We have all seen the stories of how people get trapped in their cars, and you wonder, why didn't have a car emergency kit, it was blizzard conditions. With a storm like the one that hit the area, it came fast and dropped a lot of snow quickly.

The CDC says to look at the basics right now. Do you have food ready? Canned food is good to have or dry food. Even if water is shut down you can melt snow. Keep bottled water in the house, you may want to purchase gallon jugs of water, you may need it to cook. Maybe even fill some with tap water.

Next, make sure everything in your home is working. A smoke detector is key, make sure the battery is fresh. Make sure your first aid kit is up to date.

Some other things to check. What if your power goes out. Do you have a way to keep the heat on or a way to have a fire or some other way to keep the house warm so your pipes don't freeze? A generator is a great way to keep everything running.

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Next is your car. If you can get out or need to get out, do you have a snow emergency kit? The CDC recommends having this ready:

  • Cell phone, portable charger
  • Hats, coats, mittens, and blankets
  • Windshield scraper
  • Shovel (you can buy a small one to store in your trunk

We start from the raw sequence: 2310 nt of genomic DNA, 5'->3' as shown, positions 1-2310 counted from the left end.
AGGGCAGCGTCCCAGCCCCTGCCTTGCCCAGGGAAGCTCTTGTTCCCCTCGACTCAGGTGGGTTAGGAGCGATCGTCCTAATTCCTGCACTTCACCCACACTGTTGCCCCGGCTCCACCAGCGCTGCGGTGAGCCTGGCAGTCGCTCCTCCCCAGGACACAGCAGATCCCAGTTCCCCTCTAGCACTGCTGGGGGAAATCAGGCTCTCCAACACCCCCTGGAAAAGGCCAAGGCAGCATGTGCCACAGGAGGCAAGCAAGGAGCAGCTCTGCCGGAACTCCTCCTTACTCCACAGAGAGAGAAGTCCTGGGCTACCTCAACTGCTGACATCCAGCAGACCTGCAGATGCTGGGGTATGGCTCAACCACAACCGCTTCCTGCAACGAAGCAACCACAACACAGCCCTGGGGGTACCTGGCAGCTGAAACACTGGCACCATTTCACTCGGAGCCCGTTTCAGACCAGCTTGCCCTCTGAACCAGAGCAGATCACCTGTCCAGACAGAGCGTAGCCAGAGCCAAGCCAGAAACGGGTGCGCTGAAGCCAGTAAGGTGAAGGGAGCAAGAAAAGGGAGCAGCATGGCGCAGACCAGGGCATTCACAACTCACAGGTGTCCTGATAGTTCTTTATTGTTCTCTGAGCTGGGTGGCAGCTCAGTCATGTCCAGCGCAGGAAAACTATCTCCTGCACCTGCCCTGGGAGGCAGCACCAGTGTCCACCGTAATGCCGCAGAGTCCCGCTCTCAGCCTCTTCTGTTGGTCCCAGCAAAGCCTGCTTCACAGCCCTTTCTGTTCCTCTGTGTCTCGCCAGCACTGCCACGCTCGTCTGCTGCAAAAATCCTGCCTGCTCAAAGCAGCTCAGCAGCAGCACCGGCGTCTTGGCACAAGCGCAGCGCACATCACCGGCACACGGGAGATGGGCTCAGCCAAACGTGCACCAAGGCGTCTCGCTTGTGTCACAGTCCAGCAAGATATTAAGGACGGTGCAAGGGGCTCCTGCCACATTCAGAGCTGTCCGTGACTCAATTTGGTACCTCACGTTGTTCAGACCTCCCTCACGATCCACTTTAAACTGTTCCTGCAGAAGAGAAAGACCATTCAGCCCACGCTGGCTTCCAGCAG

• Battery-powered radio with extra batteries
  • Flashlight with extra batteries
  • Water and snack food
  • First aid kit with any necessary medications and a pocket knife
  • Tire chains
  • Canned compressed air with sealant for emergency tire repair
  • Cat litter or sand to help tires get traction, or road salt to melt ice
  • Jumper Cables
  • Hazard or other reflectors
  • Bright colored distress flag or help signs, and/or emergency flares
  • Waterproof matches and a can to melt snow for water

Know the difference between Watch and Warning The CDC explains that a winter storm WATCH means a winter storm is possible in your area. A winter storm WARNING means a winter storm is headed for your area. A blizzard WARNING means strong winds, blind wind-driven snow, and dangerous wind chill are expected.

If you get a watch, the CDC says listen to the radio or watch TV and keep up to date on the latest of the storm. If a warning is issued, stay inside and don't travel unless you have to. Keep a radio near you for updates. Also, you can use a weather app on your phone, but keep it plugged in so you don't end up with a dead battery should the power fail.

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